When March comes to a close, the madness in the US picks up: March Madness, the national college basketball championship, gives sports fanatics the chance to rally around their alma maters, while sports novices get to observe college basketball culture at its best. Personally, I tend to lean to the latter end of the spectrum — but this year, thanks to a redesigned mobile app and enhanced social engagement strategy, I find myself moving away from observer status toward that of participant.
My story isn’t unique: The features and functions of sports-related mobile apps allow fans of any knowledge level to receive immediate updates, learn more about players and teams, and connect with fellow spectators across the region — and globe. From reviews of the recent winter Olympic Games to preparations for the upcoming FIFA World Cup, “sports fever” is universal. Forrester’s Consumer Technographics® data shows that while the impulse to engage with sports-related apps on portable devices is evident around the world, it is most noteworthy among consumers in Metro China and Metro Brazil:
A journalist called and asked me today about the market size for wearables. I replied, “That’s not the big story.”
So what is? It's data, and what you can do with it.
First you have to collect the data and have the permission to do so. Most of these relationships are one-to-one. I have these relationships with Nike, Jawbone, Basis, RunKeeper, MyFitnessPal and a few others. I have an app for each on my phone that harvests the data and shows it to me in a way I can understand. Many of these devices have open APIs, so I can import my Fitbit or Jawbone data into MyFitnessPal, for example.
From the story on 9to5mac.com, it is clear that Apple (like with Passbook) is creating a single place for consumers to store a wide range of healthcare and fitness information. From the screenshots they have, it also appears that one can trend this information over time. The phone is capable of collecting some of this information, and is increasingly doing so with less battery burn due to efficiencies in how the sensor data is crunched, so to speak. Wearables – perhaps one from Apple – will collect more information. Other data will certainly come from third-party wearables - such as fitness wearables, patches, bandages, socks and shirt - and attachments, such as the Smartphone Physical. There will always be tradeoffs between the amount of information you collect and the form factor. While I don't want to wear a chubby, clunky device 24x7, it gets better every day.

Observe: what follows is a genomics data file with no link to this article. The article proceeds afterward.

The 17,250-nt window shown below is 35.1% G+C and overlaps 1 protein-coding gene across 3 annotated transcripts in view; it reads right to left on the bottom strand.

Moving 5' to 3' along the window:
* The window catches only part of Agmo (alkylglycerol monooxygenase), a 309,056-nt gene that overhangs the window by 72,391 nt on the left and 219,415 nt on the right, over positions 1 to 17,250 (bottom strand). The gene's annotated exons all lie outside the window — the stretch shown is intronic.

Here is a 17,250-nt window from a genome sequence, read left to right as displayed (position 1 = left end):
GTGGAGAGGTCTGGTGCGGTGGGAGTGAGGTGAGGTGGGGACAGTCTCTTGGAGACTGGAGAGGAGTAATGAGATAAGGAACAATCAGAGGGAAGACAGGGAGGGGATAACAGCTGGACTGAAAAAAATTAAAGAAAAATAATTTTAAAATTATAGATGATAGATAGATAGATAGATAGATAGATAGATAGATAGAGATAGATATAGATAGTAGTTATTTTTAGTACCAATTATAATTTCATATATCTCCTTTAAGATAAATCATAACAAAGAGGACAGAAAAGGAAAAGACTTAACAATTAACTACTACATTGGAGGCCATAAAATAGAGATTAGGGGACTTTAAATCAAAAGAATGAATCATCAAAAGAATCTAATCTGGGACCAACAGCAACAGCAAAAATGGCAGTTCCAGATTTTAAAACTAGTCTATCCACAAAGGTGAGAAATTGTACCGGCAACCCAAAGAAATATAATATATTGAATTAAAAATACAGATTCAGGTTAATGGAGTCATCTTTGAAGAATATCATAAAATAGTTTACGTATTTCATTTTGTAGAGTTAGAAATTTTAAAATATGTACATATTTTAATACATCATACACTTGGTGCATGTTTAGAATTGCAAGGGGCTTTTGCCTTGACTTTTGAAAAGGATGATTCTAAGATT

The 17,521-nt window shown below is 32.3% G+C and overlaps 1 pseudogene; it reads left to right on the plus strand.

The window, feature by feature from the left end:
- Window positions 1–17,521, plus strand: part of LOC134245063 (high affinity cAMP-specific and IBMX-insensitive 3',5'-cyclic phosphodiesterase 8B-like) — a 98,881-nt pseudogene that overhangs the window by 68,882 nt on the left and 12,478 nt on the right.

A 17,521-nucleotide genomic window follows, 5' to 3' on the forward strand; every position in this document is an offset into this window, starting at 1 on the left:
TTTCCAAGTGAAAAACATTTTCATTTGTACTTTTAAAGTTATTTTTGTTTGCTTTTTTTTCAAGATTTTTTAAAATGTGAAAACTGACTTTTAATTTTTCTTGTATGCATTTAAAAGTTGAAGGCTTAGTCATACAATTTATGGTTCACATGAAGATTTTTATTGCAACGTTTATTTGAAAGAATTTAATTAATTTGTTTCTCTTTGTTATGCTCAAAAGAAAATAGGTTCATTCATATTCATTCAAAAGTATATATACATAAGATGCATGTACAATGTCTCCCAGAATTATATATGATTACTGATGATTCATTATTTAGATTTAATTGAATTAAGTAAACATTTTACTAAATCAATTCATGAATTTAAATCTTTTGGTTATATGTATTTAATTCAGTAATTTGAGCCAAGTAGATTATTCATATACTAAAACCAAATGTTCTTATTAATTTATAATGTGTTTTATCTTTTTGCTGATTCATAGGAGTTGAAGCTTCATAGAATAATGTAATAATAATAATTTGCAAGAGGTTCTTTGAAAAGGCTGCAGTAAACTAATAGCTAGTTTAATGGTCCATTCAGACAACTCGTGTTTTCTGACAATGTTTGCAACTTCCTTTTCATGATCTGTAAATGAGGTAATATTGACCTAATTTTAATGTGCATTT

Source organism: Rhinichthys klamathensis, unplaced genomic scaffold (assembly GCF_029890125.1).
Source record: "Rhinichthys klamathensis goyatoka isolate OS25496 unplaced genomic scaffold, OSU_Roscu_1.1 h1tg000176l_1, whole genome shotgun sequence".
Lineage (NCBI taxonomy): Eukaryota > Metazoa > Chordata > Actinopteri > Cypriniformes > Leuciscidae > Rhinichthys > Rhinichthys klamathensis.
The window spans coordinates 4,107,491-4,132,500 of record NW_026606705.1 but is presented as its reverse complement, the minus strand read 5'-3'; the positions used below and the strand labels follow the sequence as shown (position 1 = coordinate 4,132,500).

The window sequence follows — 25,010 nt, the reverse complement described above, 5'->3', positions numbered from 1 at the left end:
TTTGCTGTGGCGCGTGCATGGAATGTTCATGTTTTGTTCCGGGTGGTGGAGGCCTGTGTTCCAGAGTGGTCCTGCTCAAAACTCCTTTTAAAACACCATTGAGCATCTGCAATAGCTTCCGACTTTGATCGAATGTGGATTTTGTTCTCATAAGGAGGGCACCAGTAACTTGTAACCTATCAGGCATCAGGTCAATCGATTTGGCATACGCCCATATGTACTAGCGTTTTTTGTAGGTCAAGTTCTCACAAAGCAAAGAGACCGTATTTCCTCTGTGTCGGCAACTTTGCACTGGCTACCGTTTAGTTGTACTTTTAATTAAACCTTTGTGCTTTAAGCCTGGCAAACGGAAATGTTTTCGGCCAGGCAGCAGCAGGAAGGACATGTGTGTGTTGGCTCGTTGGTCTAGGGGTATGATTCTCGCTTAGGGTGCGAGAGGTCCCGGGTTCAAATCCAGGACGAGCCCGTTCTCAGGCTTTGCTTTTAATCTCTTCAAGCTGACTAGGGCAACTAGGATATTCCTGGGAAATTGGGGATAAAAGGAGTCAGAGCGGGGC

Over the past few months I have spoken with a lot of CIOs, customer experience professionals, marketing professionals, and BT strategists in both the public and private sectors in Australia about their organization’s or department’s mobile strategy. This culminated in a number of meetings in Canberra last week, where I got a great feel for how mobile strategies are playing out within the Australian federal government.
While there is a broad spectrum of maturity when it comes to embracing the mobile mind shift, the good news is that everyone I spoke with recognized not only how important mobility is to existing business processes, but also that mobile will transform their customer base and their organization.
It was interesting to note that the conversations I’ve been having with private-sector organizations about mobility usually involve both someone from the CIO’s department and someone from marketing (sometimes CX, sometimes management, sometimes channels). Mobile initiatives are generally partnerships; while the business side leads these initiatives, they also involve the technology department. In contrast, in the public sector the mobile initiative is often led by the technology department — and often by the CIO herself.